Lyrical spin on a lovely innings
“Cricket,” Mark Nicholas assures us, “is the most artistic of all games, and to me the most beautiful — hence the title of this book.” One need not share his palpable passion for the game to conclude this is indeed a beautiful book. It is the memoir of a complex and fascinating man much more interesting and nuanced than the sporting celebrity with whom most of us are familiar.
Television thrives on illusion. Star quality, which Nicholas possesses in abundance, relies on image and the perception of infallibility. Yet this is an honest, at times raw book about a man who, despite the urbane facade, has known challenge, disappointment, suffering and failure. And as this review went to print, Nicholas was in hospital, taken there after collapsing while broadcasting in Melbourne.
The global cricket community will wish him a speedy recovery. He has already given much joy and insight as a player and broadcaster, and he has so much more yet to give. No one wrote more movingly about the apprehensions that swept through the Australian cricket family when Phillip Hughes was fatally injured.
His is one of the most recognisable voices of the Australian summer, rivalling those of Jim Maxwell of ABC radio and the late Richie Benaud, as soothing, pervasive accompaniments to the rituals of the season, central to which is the international cricket schedule.
To many Australians, Nicholas may easily — and inaccurately — be dismissed as the posh Pom who never played a Test but adds finesse and insight to the dressing room banter of the Nine Network commentary team. Although born in London and well educated at a decent public school, Nicholas is hardly aristocracy.
Nicholas comes from an upper-middle-class family but he was not weaned on a silver spoon. At 11 he lost his father, who was just 41. Having lived through a similar trauma I know that its impact is incalculable and can reverberate well into later life.
While quite pragmatic, Nicholas is honest about the effect of this event. One senses it imbued him with paradoxical drives to succeed and earn the esteem of an absent father, while simultaneously eroding his confidence in his early years at boarding school.
Few elite sportsmen admit to fear and fallibility, but Nicholas never evades this, whether as a lad grappling with scary dreams, a player facing some of the most intimidating bowlers the game has produced, or in admitting he could have been more mature in judgment and gracious of disposition during his long tenure as captain of Hampshire. Mind you he must have been a decent leader and player. We learn, almost as an afterthought, that he was considered to lead England in a Test match, only to have Mickey Stewart cast the deciding vote against him. The panel preferred Chris Cowdrey. So close yet so far.
Nicholas is frank about his triumphs and failures as a player. His reflections on the vanities, follies and joys of the professional circuit could sustain a stand-alone volume and he deals with it better than anyone else I have read on the subject. However, he earned the respect of the West Indian firebrand Malcolm Marshall, whom he ranks next to Dennis Lillee as the greatest quick of all time. The chapter on fast bowling is compelling reading and bears all the hallmarks of Nicholas’s voice.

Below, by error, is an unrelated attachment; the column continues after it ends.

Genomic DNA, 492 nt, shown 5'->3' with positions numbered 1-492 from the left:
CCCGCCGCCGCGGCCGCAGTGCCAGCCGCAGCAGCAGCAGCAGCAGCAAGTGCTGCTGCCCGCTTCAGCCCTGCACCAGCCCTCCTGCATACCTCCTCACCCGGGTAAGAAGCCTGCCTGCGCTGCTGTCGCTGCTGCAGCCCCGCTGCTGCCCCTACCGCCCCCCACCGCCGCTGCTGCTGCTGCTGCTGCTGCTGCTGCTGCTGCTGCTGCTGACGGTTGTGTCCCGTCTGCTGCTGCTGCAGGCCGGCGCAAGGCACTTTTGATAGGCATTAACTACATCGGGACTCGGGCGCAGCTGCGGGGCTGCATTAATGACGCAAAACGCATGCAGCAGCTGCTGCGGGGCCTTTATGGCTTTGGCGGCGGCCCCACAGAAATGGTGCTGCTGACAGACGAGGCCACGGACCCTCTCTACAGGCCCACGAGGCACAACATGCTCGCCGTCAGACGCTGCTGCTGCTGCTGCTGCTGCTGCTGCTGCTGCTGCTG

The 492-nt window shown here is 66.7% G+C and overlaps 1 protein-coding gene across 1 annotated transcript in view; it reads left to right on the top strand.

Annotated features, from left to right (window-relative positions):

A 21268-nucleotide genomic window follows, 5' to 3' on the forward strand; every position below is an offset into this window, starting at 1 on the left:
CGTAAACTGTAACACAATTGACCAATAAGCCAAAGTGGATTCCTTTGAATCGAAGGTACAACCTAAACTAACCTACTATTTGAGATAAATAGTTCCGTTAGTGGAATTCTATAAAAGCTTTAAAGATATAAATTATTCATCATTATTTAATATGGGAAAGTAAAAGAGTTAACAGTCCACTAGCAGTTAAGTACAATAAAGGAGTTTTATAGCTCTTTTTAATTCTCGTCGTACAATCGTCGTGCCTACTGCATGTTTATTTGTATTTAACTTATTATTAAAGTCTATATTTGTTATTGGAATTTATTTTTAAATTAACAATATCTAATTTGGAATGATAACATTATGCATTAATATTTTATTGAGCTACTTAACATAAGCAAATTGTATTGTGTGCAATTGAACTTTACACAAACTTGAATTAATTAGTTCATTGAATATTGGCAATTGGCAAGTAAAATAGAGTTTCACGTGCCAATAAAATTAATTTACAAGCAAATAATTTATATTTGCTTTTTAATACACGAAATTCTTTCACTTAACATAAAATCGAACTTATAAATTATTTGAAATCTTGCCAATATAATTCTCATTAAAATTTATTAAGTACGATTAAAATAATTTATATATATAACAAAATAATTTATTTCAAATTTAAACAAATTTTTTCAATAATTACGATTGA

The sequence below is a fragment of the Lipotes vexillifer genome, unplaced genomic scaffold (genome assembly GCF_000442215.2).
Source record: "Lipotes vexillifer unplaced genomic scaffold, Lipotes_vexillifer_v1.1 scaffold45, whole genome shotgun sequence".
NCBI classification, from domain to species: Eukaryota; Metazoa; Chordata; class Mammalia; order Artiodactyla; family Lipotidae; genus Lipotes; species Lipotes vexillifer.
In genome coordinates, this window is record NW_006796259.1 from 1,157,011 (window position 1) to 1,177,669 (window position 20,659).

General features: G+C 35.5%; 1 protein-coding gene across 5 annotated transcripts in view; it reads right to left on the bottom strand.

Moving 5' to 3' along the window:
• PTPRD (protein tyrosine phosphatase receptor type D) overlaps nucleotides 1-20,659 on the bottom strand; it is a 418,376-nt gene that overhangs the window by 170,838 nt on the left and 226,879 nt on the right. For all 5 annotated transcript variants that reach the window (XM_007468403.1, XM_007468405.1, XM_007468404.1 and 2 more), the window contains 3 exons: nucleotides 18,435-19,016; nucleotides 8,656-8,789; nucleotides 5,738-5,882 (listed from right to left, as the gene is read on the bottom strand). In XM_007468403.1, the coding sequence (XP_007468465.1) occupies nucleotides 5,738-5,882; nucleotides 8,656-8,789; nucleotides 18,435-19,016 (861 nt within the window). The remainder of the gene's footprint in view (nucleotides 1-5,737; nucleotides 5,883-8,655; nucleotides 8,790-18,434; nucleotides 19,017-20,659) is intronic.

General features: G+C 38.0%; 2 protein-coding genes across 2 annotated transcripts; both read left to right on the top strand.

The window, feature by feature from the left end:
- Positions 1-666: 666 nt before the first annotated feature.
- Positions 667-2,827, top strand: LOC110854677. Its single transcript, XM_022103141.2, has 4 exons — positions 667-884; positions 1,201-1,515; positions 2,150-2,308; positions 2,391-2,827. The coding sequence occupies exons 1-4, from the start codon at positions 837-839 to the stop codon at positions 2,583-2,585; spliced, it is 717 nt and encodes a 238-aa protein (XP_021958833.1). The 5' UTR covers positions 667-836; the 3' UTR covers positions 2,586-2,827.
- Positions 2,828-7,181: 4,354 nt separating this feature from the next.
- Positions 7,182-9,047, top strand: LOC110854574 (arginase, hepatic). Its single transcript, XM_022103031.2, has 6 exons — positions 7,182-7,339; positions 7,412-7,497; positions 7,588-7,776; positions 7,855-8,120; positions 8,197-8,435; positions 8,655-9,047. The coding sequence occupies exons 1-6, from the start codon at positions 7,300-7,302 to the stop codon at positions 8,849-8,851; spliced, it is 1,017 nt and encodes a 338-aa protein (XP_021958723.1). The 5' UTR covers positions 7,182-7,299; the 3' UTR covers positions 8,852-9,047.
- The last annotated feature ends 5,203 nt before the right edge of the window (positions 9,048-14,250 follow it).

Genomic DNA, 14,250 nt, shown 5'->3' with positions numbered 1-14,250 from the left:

It is authoritative, derived from direct experience as a top-order batsman and captain burnished by a first-rate cricket intellect. As an aside, his relationship with Marshall and Gordon Greenidge could be the subject of an extended essay on captaincy and the handling of strong-willed prodigies by a player less blessed with sheer natural talent than his charges.
Such was the esteem in which he was held by the senior West Indians that he was invited to deliver a eulogy at Marshall’s funeral. He replaced the inconsolable Vivian Richards. In the political and racial atmosphere of the time, that honour speaks about Nicholas as a man and a leader. He still regards it as one of the greatest privileges the game has extended to him.
Nicholas loves cricket. One only has to read this book to appreciate that he could easily have succeeded in any number of other fields. He is a first-rate analyst and writer who could have easily covered other sports, or emulated Ed Smith as an essayist on politics and culture.
But the game nurtured the wounded young lad who had lost the dad who introduced him to it. Yes, it is a beautiful game. It has inspired love from a gifted writer who possesses not only an uncanny eye for the game but for humanity in general. The rich cast of characters — from Peter O’Toole and Kerry Packer to lesser entities such as Peter Sainsbury and Colin InglebyMackenzie — transports this work beyond the cricket genre. More than a beautiful game it is a lyrical account of a fascinating life. Nicholas has shared much more in print than would be appropriate in his more famous guise behind the microphone. But we are much richer for his honest, self-deprecating contribution. and broadcaster. is a cricket player, writer